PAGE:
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Interrelations between Essential Metal Ions and Human Diseases

Overview of attention for book
Attention for Chapter 10: Nickel and Human Health
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About this Attention Score

  • Among the highest-scoring outputs from this source (#47 of 134)
  • Average Attention Score compared to outputs of the same age

Mentioned by

wikipedia
2 Wikipedia pages

Citations

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189 Dimensions

Readers on

mendeley
96 Mendeley
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Chapter title
Nickel and Human Health
Chapter number 10
Book title
Interrelations between Essential Metal Ions and Human Diseases
Published in
Metal ions in life sciences, November 2013
DOI 10.1007/978-94-007-7500-8_10
Pubmed ID
Book ISBNs
978-9-40-077499-5, 978-9-40-077500-8
Authors

Barbara Zambelli, Stefano Ciurli, Zambelli, Barbara, Ciurli, Stefano

Editors

Astrid Sigel, Helmut Sigel, Roland K.O. Sigel

Abstract

This review focuses on the impact of nickel on human health. In particular, the dual nature of nickel as an essential as well as toxic element in nature is described, and the main forms of nickel that can come in contact with living systems from natural sources and anthropogenic activities are discussed. Concomitantly, the main routes of nickel uptake and transport in humans are covered, and the potential dangers that nickel exposure can represent for health are described. In particular, the insurgence of nickel-derived allergies, nickel-induced carcinogenesis as well as infectious diseases caused by human pathogens that rely on nickel-based enzymes to colonize the host are reviewed at different levels, from their macroscopic aspects on human health to the molecular mechanisms underlying these points. Finally, the importance of nickel as a beneficial element for human health, especially being essential for microorganisms that colonize the human guts, is examined.

Mendeley readers

Mendeley readers

The data shown below were compiled from readership statistics for 96 Mendeley readers of this research output. Click here to see the associated Mendeley record.

Geographical breakdown

Country Count As %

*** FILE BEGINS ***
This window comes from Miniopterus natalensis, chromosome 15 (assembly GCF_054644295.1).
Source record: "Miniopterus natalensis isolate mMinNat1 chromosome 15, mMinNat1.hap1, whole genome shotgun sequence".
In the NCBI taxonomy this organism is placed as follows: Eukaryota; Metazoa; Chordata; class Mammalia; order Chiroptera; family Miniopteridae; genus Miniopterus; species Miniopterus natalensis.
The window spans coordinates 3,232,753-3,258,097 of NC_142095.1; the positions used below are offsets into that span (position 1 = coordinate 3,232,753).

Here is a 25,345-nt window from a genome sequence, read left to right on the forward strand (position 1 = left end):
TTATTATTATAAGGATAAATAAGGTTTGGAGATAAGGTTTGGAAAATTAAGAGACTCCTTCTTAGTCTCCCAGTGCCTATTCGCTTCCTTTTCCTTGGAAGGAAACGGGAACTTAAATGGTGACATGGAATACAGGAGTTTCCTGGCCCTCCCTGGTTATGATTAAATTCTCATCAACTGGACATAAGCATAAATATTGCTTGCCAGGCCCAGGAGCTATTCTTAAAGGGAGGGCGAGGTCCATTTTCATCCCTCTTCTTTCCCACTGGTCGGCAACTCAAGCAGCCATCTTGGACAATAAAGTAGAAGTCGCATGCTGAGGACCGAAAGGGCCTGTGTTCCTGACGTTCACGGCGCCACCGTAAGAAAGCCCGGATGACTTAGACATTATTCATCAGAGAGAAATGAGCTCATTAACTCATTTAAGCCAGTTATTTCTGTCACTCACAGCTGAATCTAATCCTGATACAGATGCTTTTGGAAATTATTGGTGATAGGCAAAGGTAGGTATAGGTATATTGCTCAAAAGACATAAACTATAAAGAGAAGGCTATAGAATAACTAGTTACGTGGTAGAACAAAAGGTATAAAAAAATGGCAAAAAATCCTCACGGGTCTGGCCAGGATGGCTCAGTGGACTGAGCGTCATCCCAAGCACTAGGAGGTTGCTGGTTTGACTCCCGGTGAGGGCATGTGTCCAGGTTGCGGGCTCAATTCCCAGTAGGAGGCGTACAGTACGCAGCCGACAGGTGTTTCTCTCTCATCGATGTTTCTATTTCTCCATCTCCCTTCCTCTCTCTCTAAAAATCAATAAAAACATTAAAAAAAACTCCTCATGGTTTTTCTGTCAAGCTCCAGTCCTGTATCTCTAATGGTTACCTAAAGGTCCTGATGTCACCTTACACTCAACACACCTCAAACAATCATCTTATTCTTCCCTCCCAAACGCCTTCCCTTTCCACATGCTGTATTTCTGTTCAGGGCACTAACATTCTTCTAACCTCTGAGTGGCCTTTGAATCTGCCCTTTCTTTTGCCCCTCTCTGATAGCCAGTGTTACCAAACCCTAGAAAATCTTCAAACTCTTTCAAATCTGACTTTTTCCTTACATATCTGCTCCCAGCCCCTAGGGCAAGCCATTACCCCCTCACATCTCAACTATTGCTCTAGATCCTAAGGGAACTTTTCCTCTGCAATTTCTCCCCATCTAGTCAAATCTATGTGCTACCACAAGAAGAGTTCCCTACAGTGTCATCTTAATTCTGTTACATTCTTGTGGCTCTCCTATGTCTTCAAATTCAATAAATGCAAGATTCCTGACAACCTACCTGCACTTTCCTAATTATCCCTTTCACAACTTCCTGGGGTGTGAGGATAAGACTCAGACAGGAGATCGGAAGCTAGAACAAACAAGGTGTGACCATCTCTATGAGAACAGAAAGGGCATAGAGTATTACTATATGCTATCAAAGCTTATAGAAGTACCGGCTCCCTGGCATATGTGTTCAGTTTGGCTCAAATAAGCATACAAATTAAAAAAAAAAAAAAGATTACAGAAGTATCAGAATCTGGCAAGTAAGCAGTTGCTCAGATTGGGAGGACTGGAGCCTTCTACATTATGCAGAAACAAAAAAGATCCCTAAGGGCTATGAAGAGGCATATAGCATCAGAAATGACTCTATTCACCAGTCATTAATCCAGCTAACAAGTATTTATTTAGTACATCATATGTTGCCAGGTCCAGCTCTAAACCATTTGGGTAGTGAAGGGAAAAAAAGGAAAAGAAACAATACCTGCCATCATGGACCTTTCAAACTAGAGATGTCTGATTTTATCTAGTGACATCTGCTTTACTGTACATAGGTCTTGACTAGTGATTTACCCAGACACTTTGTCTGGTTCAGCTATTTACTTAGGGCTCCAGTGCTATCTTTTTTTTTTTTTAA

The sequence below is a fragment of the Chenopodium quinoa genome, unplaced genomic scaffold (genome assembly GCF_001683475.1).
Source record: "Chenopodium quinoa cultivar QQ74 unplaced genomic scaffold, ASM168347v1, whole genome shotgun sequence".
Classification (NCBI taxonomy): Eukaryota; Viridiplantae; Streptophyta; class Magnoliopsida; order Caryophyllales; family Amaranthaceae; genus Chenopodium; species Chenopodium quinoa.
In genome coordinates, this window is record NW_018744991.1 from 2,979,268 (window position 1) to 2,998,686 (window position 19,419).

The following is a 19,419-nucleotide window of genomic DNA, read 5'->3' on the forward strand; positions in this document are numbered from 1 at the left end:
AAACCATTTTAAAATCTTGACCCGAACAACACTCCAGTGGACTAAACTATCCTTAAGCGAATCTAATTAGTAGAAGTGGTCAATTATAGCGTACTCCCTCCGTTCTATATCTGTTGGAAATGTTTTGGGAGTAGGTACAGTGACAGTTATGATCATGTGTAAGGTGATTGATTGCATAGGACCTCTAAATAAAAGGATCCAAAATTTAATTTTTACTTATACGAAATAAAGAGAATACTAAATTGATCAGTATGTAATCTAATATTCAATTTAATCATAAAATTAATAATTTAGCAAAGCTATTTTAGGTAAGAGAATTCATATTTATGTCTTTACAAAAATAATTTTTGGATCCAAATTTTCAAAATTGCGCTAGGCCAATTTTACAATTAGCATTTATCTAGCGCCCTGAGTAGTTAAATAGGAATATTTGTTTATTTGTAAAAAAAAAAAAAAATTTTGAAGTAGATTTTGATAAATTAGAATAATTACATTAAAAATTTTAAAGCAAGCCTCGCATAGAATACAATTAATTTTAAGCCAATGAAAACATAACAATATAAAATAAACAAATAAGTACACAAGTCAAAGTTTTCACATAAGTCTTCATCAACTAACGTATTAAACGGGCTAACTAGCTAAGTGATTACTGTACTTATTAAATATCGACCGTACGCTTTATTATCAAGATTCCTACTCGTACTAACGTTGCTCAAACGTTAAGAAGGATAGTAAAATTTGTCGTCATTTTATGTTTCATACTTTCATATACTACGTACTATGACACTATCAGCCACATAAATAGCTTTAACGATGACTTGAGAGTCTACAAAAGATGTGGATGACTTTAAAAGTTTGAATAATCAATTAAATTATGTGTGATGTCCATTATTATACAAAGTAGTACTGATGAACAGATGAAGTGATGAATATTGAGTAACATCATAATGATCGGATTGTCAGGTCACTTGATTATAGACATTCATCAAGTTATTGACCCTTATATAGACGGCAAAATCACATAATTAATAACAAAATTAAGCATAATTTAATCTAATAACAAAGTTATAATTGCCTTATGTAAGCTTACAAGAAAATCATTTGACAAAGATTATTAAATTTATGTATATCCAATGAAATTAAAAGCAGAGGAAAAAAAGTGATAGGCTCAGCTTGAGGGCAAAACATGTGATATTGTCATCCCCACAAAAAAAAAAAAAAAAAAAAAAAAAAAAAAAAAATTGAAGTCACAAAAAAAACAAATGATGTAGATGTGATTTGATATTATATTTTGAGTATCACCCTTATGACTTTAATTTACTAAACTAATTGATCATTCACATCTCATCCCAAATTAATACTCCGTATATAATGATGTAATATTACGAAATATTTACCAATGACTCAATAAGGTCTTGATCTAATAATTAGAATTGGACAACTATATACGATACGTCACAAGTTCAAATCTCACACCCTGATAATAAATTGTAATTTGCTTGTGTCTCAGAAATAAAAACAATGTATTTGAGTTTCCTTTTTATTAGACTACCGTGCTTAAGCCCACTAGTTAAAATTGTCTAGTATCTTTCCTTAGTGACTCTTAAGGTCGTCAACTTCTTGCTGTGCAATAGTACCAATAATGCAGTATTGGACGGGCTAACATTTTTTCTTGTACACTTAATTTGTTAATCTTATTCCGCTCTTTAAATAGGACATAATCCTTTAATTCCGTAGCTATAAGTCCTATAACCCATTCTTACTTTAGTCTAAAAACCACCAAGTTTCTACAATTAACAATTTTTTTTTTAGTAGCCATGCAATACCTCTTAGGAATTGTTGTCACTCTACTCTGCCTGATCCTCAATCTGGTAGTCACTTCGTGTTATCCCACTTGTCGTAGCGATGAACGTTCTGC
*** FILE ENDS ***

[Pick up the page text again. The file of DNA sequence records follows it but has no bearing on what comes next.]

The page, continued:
Unknown 96 100%

Demographic breakdown

Readers by professional status Count As %
Student > Ph. D. Student 12 13%
Student > Bachelor 11 11%
Student > Master 10 10%
Researcher 8 8%
Unspecified 4 4%
Other 14 15%
Unknown 37 39%
Readers by discipline Count As %
Chemistry 10 10%
Agricultural and Biological Sciences 9 9%
Biochemistry, Genetics and Molecular Biology 6 6%
Medicine and Dentistry 5 5%
Chemical Engineering 4 4%
Other 21 22%
Unknown 41 43%
Attention Score in Context

Attention Score in Context

This research output has an Altmetric Attention Score of 3. This is our high-level measure of the quality and quantity of online attention that it has received. This Attention Score, as well as the ranking and number of research outputs shown below, was calculated when the research output was last mentioned on 27 August 2020.
All research outputs
#7,451,284
of 22,780,165 outputs
Outputs from Metal ions in life sciences
#47
of 134 outputs
Outputs of similar age
#90,767
of 302,361 outputs
Outputs of similar age from Metal ions in life sciences
#11
of 19 outputs
Altmetric has tracked 22,780,165 research outputs across all sources so far. This one is in the 44th percentile – i.e., 44% of other outputs scored the same or lower than it.
So far Altmetric has tracked 134 research outputs from this source. They typically receive a little more attention than average, with a mean Attention Score of 7.1. This one is in the 5th percentile – i.e., 5% of its peers scored the same or lower than it.
Older research outputs will score higher simply because they've had more time to accumulate mentions. To account for age we can compare this Altmetric Attention Score to the 302,361 tracked outputs that were published within six weeks on either side of this one in any source. This one is in the 49th percentile – i.e., 49% of its contemporaries scored the same or lower than it.
We're also able to compare this research output to 19 others from the same source and published within six weeks on either side of this one. This one is in the 1st percentile – i.e., 1% of its contemporaries scored the same or lower than it.